Last season, Miles carried 27 times for 63 yards with two touchdowns and added 25 receptions for 203 yards and four scores, while Middlebrooks rushed 17 times for 82 yards and a touchdown with 13 catches for 86 yards. Both players were frequently featured on special teams, as Miles was ASU's primary punt returner and added a 99-yard kickoff return touchdown, while Middlebrooks led a stellar ASU kickoff return unit with a 26.4-yard average with a 95-yard near-touchdown return against Wisconsin.
Rounding out the scholarship depth chart this spring is redshirt freshman Marcus Washington of Phoenix Desert Vista High School.. To date, Washington has not had much opportunity to showcase his abilities to the coaching staff and likely is on the outside looking in as it relates to viable practice time. With the recent departure of classmate Taylor Walstad, Washington may have a slighter advantage for practice reps, but the obstacles remain strong for him to be relevant in the actual game day strategies.
Walk-ons R.J. Robinson, who saw brief game action last year, and D.J. Bush will compete for reserve reps this spring as well.
Spring Questions: Running Back
• Will Deantre Lewis practice this spring? If so, how limited will he be?
• What specific roles will Jamal Miles and Kyle Middlebrooks play?
• Will James Morrison or Marcus Washington make any noticeable impact?
Who Needs It Most:
Being a junior sitting behind a top tandem consisting of a junior and a sophomore, Morrison faces the daunting reality of potentially staying in the lower ranks of the depth chart for the remaining duration of his collegiate career.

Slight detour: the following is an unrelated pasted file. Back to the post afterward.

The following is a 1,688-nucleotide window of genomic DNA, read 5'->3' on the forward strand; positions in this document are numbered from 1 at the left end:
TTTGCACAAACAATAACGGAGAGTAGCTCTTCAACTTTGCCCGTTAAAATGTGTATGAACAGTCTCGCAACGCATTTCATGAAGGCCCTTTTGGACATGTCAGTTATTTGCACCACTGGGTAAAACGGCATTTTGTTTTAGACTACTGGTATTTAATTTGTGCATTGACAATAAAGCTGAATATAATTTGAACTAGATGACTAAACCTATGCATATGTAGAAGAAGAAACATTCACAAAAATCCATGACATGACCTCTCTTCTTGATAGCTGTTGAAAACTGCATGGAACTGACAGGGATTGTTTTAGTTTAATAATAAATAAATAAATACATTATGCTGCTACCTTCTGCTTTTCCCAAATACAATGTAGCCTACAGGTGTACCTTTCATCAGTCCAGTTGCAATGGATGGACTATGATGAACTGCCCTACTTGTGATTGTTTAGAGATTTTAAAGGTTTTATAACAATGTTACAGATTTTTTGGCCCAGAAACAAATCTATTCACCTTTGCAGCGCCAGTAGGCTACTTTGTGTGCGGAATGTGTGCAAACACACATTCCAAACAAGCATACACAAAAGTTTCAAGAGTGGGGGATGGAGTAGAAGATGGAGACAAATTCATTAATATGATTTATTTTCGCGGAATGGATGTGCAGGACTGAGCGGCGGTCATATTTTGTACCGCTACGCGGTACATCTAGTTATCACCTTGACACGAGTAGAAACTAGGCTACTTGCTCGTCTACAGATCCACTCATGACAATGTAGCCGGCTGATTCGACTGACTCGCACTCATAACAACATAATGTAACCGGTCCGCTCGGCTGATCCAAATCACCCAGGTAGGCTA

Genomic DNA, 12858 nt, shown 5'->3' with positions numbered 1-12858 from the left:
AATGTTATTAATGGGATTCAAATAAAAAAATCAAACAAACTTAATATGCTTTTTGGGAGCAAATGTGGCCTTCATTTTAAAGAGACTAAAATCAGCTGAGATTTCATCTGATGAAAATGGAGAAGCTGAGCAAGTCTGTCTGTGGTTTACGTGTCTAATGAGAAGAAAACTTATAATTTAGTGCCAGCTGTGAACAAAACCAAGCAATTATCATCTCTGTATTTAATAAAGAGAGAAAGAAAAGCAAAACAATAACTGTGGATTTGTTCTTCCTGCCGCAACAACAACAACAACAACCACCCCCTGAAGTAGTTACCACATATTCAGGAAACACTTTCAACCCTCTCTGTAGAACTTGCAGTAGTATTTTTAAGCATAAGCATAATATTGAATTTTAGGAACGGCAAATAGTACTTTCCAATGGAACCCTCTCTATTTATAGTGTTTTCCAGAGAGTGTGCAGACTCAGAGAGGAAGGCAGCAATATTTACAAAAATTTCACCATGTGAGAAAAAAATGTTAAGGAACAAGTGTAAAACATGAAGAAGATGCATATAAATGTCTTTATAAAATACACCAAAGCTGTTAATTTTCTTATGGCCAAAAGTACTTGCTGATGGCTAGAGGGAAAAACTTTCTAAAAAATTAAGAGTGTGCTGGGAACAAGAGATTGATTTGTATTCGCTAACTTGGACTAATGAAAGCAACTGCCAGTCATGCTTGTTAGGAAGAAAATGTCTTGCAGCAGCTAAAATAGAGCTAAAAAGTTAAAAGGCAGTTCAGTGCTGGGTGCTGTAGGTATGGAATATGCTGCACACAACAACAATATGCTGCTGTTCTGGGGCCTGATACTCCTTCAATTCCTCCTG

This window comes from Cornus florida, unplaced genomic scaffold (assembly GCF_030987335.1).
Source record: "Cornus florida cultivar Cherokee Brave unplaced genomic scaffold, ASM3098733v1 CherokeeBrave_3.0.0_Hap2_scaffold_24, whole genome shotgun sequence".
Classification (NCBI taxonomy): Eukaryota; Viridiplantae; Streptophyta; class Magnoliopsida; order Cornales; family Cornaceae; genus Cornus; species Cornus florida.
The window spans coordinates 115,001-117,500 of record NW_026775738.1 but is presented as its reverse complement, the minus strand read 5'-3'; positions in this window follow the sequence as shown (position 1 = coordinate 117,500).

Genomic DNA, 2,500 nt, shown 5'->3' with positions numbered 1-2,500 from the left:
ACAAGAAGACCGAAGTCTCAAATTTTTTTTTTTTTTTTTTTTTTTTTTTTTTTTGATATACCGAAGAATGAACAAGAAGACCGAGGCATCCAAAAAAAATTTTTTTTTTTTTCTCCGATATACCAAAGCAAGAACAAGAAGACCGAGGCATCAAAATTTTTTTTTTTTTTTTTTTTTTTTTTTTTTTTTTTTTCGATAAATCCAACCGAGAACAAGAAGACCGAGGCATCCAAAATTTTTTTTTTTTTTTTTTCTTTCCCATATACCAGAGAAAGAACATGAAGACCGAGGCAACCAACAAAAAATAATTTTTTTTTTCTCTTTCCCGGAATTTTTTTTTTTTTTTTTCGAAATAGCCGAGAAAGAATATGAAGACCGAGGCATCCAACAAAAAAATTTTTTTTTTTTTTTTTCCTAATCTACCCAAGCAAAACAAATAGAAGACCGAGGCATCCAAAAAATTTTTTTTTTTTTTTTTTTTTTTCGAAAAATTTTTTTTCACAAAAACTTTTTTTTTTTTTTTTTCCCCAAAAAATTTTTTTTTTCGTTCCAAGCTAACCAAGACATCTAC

Spring Will Be a Success If:
• Marshall stays healthy and continues his development as a high-level starter.
• Morrison and/or Washington show some spark to be able to contribute.
• Lewis, if active, shows expected growth in his first spring session at ASU.
As many had hoped when Noel Mazzone revamped ASU's offense last offseason, the productivity from the wide receivers improved from previous seasons, and heading into 2011 the vast majority of unit returns for duty.
Different from the days of Shaun McDonald, Derek Hagan and other All-America caliber receivers at ASU, last year's group was more widely prolific than top-heavy in any way; the leading receiver, Kerry Taylor, had somewhat modest numbers for a top target at 54 receptions for 699 yards, but in total, eight players caught over 20 passes and six targets notched over 300 receiving yards on the year.
With Taylor's departure, the only starter from last year on offense, there is no clear cut definition of the top receiving target, though the senior foursome of Aaron Pflugrad, Gerell Robinson (pictured), T.J. Simpson and Mike Willie figures to be the primary group of options in ASU's passing attack.
Statistically, Willie is ASU's top returner in receptions (36) and touchdown catches (six) from 2010, while Simpson paces those who return in receiving yards (481).
Seemingly from the day he set foot on campus last fall, Willie began to catch the attention of onlookers and he became a legitimate presence as his physical nature and size provide a tremendous advantage over nearly all opposing defensive backs. A hard worker with a knack for finding the end zone, Willie is likely to be a steady focal point for ASU quarterbacks this year; however he is likely to be held out of contact in spring drills after recovering from an offseason injury.